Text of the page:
“My parents grew up on opposite sides of the globe, coming from different circumstances and world-views. Despite their life’s hardships and trials, music was salvation even in the most remote of places.”
“My mother recounts growing up in the 60s and 70s in the Cayman Islands where the rest of the world seemed like a distant dream and records were a rare treasure, brought home by the men at sea and visitors from far away. She danced to the sounds of Harry Belafonte, The Beach Boys, and Bob Marley.
Meanwhile, my father was a teenager in war-torn Lebanon, saving up for his first record player. He couldn’t afford to purchase the whole thing at once, so he bought it in pieces. First came an Akai turntable which sat there for nearly a month while he and his brother saved up for the amplifier and speakers. Abba, The Bee Gees, and Baccara were among his best-loved records, as well as Boney M.’s hit single “Rasputin” which he adored, partly because it was banned in Russia. He and his brother would play their favorite tracks over and over again until my grandmother yelled at them to change the song.
At home, in a small mountain village overlooking Beirut, my father sought peace and refuge between fighting at the front line. It’s painful to imagine him at fifteen, a child soldier caught in the midst of a civil war. But during periods of ceasefire he would return home and join his friends at a house party. With a disco ball setting the scene, kids would bring bags of their favorite records to play. Once the Walkman came out they could bring the disco with them to the frontline. While my father waited behind sandbags with the other boys, he listened to mix-tapes of Tom Jones, The Bee Gees, Charles Aznavour, Chris de Burgh, and Fairuz. “When you put the Walkman in your ears you went to another world…” he says with a smile.
When I listen to his stories I am reminded of the immense power music has to lift the soul from suffering. I imagine those young boys bobbing their heads to “Stayin’ Alive” on their Walkmans as they envisioned themselves elsewhere; perhaps at a disco party.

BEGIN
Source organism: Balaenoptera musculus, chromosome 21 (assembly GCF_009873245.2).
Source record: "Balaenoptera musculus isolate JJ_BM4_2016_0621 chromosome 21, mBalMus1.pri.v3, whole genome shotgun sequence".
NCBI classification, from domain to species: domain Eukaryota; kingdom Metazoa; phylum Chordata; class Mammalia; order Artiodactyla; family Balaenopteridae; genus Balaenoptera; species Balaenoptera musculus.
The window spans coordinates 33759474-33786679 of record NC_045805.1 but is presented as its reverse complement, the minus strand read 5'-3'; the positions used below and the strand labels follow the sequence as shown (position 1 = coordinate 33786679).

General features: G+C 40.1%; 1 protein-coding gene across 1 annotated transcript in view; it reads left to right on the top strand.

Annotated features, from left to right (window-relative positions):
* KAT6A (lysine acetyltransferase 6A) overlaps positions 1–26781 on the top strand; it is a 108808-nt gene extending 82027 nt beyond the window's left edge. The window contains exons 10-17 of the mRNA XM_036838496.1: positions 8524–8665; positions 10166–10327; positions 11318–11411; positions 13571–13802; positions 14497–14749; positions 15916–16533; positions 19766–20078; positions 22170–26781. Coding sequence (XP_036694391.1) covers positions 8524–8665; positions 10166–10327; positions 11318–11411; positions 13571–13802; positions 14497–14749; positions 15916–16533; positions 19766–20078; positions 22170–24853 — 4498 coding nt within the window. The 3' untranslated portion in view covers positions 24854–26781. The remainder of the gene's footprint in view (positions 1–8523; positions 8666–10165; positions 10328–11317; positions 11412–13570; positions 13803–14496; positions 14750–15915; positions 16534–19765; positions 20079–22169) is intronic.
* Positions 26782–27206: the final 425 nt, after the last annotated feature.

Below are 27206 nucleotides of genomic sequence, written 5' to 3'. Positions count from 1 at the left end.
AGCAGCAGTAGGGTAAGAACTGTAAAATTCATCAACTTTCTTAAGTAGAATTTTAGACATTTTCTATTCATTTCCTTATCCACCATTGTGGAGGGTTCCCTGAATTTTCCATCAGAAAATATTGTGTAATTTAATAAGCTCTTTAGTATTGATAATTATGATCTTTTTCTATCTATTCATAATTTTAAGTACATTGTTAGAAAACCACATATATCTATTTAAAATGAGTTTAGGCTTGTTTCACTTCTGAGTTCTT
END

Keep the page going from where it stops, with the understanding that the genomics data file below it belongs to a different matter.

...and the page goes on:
My parents met at university in Texas, and afterwards they moved back to the Cayman Islands where I was raised. Although it had changed dramatically from when my mother was young, it was still “the Island that time forgot” in so many ways. I played on the beach and immersed myself in music. Throughout high school, I dreamed of travel and music was my ticket through which I discovered the world. I remember finding a few dusty records my parents had but never had a way to play them.
Instead, I spent hours playing classical piano and listening through my CDs and cassette tapes. When I graduated, my wanderlust and desire to learn took me far from home and I haven’t stopped moving since. I spent the first couple years studying theatre in New York City, and then I went on to Cardiff University in Wales where I got my Bachelor of Arts degree in Music. After traveling and living on “the old continent” I moved to San Diego, California where the adventure continues.
The years I spent abroad gave me an enormous appreciation for my parents and the peaceful childhood I had in Cayman. Those old records, which perplexed me as a child, now hold an entirely different meaning. It’s easy to take for granted the music on an endless play-list, which mindlessly plays in the background as I go through my day to day. But I’m grateful to have rediscovered an art to listening.
The ceremony of playing a record now is a beautiful thing. When I gather with friends to place the needle on the vinyl, I remember my mother and my father and their music. As the record spins in the fast pace-motion of today’s technology, we slow down and lose ourselves in the music and the great escape.”